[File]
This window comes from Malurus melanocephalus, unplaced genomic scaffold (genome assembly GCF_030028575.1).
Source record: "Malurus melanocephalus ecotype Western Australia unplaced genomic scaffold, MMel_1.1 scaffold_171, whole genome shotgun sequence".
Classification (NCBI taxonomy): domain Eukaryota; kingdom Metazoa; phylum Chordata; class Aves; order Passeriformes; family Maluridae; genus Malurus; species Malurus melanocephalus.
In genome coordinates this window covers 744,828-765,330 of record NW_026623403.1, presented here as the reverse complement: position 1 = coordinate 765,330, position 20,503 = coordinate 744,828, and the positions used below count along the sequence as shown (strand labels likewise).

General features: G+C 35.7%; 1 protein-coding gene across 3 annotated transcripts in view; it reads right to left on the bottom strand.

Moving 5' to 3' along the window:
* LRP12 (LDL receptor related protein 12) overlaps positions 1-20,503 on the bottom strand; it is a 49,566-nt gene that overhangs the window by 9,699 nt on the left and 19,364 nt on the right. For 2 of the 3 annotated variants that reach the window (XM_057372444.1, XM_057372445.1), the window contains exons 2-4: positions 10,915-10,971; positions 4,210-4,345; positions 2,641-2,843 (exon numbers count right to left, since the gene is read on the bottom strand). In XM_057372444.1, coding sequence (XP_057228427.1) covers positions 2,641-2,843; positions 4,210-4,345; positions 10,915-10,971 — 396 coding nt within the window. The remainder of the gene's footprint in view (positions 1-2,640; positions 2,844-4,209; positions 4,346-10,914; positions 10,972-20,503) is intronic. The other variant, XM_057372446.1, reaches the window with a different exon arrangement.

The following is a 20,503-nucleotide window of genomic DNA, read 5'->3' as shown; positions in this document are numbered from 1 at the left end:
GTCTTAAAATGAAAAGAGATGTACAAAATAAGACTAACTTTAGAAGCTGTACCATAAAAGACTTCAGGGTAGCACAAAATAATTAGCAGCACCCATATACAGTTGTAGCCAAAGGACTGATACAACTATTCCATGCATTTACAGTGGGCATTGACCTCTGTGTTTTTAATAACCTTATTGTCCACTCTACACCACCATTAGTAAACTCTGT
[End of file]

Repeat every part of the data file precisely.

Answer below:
This window comes from Malurus melanocephalus, unplaced genomic scaffold (genome assembly GCF_030028575.1).
Source record: "Malurus melanocephalus ecotype Western Australia unplaced genomic scaffold, MMel_1.1 scaffold_171, whole genome shotgun sequence".
Classification (NCBI taxonomy): domain Eukaryota; kingdom Metazoa; phylum Chordata; class Aves; order Passeriformes; family Maluridae; genus Malurus; species Malurus melanocephalus.
In genome coordinates this window covers 744,828-765,330 of record NW_026623403.1, presented here as the reverse complement: position 1 = coordinate 765,330, position 20,503 = coordinate 744,828, and the positions used below count along the sequence as shown (strand labels likewise).

General features: G+C 35.7%; 1 protein-coding gene across 3 annotated transcripts in view; it reads right to left on the bottom strand.

Moving 5' to 3' along the window:
* LRP12 (LDL receptor related protein 12) overlaps positions 1-20,503 on the bottom strand; it is a 49,566-nt gene that overhangs the window by 9,699 nt on the left and 19,364 nt on the right. For 2 of the 3 annotated variants that reach the window (XM_057372444.1, XM_057372445.1), the window contains exons 2-4: positions 10,915-10,971; positions 4,210-4,345; positions 2,641-2,843 (exon numbers count right to left, since the gene is read on the bottom strand). In XM_057372444.1, coding sequence (XP_057228427.1) covers positions 2,641-2,843; positions 4,210-4,345; positions 10,915-10,971 — 396 coding nt within the window. The remainder of the gene's footprint in view (positions 1-2,640; positions 2,844-4,209; positions 4,346-10,914; positions 10,972-20,503) is intronic. The other variant, XM_057372446.1, reaches the window with a different exon arrangement.

The following is a 20,503-nucleotide window of genomic DNA, read 5'->3' as shown; positions in this document are numbered from 1 at the left end:
GTCTTAAAATGAAAAGAGATGTACAAAATAAGACTAACTTTAGAAGCTGTACCATAAAAGACTTCAGGGTAGCACAAAATAATTAGCAGCACCCATATACAGTTGTAGCCAAAGGACTGATACAACTATTCCATGCATTTACAGTGGGCATTGACCTCTGTGTTTTTAATAACCTTATTGTCCACTCTACACCACCATTAGTAAACTCTGT